Cloud Computing

What is Cloud Computing?

Cloud computing is the delivery of computing services—servers, storage, VoIP, databases, networking, software, analytics, and more—over the Internet (“the cloud”). Companies offering these computing services are called cloud providers and typically charge for cloud computing services based on usage, similar to how you’re billed for water or electricity at home.

Types of Cloud Services

Infrastructure-as-a-service (IaaS) – The most basic category of cloud computing services. With IaaS, you rent IT infrastructure—servers and virtual machines (VMs), storage, networks, operating systems—from a cloud provider on a pay-as-you-go basis. Platform as a service (PaaS) – Platform-as-a-service (PaaS) refers to cloud computing services that is designed to make it easier for developers to quickly create web or mobile apps, without worrying about setting up or managing the underlying infrastructure of servers, storage, network, and databases needed for development. Software as a service (SaaS) – Software-as-a-service (SaaS) is a method for delivering software applications over the Internet, on demand and typically on a subscription basis. With SaaS, cloud providers host and manage the software application and underlying infrastructure, and handle any maintenance, like software upgrades and security patching. Users connect to the application over the Internet, usually with a web browser on their phone, tablet, or PC.

Uses for Cloud Computing

  • Create new apps and services
  • Store, back up, and recover data
  • Hosted email services
  • Document editing software
  • Host websites and blogs
  • Stream audio and video
  • Deliver software on demand
  • Analyze data for patterns and make predictions

How does Cloud Computing help organizations?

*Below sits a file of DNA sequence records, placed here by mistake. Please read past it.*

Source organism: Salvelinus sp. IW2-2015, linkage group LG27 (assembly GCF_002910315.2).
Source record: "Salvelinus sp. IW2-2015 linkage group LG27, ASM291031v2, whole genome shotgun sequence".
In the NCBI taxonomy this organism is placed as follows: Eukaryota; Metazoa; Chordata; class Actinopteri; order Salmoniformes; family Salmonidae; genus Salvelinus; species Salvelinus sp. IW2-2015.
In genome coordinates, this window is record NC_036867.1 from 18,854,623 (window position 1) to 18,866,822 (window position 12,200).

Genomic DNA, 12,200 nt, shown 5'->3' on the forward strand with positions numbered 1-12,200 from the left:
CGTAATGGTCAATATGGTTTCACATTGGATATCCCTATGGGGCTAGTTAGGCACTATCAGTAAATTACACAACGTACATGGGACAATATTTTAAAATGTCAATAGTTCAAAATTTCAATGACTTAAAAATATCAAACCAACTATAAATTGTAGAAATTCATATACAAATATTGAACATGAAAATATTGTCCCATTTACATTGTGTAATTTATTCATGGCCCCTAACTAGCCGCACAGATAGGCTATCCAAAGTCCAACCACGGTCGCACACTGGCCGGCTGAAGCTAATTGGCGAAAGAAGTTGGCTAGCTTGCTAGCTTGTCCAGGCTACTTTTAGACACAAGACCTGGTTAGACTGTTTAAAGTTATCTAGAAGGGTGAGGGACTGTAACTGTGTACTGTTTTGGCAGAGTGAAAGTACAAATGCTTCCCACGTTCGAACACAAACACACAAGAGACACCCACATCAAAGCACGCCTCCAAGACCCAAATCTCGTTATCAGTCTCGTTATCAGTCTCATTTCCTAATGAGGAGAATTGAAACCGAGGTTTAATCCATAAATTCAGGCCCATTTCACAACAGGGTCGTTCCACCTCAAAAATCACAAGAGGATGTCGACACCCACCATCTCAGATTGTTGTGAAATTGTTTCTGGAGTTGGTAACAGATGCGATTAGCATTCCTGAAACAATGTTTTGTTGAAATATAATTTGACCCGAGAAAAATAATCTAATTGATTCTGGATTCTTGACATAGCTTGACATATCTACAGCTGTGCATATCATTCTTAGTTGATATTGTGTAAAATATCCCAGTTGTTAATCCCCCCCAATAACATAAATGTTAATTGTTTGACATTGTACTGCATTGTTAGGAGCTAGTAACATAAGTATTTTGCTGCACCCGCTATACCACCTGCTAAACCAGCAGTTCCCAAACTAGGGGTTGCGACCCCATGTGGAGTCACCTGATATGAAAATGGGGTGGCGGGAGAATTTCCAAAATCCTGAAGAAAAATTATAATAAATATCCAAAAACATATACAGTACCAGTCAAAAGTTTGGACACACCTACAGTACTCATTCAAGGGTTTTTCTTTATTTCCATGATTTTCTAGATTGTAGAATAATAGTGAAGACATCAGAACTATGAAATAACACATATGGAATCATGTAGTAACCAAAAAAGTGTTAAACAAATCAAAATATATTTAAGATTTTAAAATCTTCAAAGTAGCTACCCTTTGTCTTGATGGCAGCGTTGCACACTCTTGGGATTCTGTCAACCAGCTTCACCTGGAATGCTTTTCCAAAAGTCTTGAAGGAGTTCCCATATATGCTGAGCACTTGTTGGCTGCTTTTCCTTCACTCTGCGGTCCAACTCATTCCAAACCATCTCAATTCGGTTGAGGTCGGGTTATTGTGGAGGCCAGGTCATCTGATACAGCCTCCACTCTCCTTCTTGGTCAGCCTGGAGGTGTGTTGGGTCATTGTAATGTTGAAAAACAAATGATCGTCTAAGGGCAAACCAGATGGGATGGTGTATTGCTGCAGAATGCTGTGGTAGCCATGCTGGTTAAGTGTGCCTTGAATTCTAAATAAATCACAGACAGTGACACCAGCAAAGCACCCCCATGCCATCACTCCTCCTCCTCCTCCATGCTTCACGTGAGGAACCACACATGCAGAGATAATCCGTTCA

Cost- Cloud computing eliminates the capital expense of buying hardware and software, setting up and running on-site datacenters—the racks of servers, the round-the-clock electricity for power and cooling, and the IT experts for managing the infrastructure. It adds up fast. Speed- Most cloud computing services are provided self service and on demand, so even vast amounts of computing resources can be provisioned in minutes, typically with a few clicks of a mouse, giving businesses a lot of flexibility and taking the pressure off capacity planning. Scalability- Cloud computing service benefits include the ability to “scale elastically”. That means, delivering the right amount of IT resources (for example: more or less computing power, storage, bandwidth) right when it’s needed, and from the right geographic location. Productivity- On-site datacenters typically require a lot of “racking and stacking”—hardware set up, software patching, and other time-consuming IT management chores. Cloud computing removes the need for many of these tasks and the associated extra expenses. Performance- The biggest cloud computing services run on a worldwide network of secure datacenters, which are regularly upgraded to the latest generation of fast and efficient computing hardware. This offers several benefits over a single corporate datacenter, including reduced network latency for applications and greater economies of scale. Reliability- Cloud computing makes data backup, disaster recovery, and business continuity easier and less expensive, because data can be mirrored at multiple redundant sites on the cloud provider’s network.

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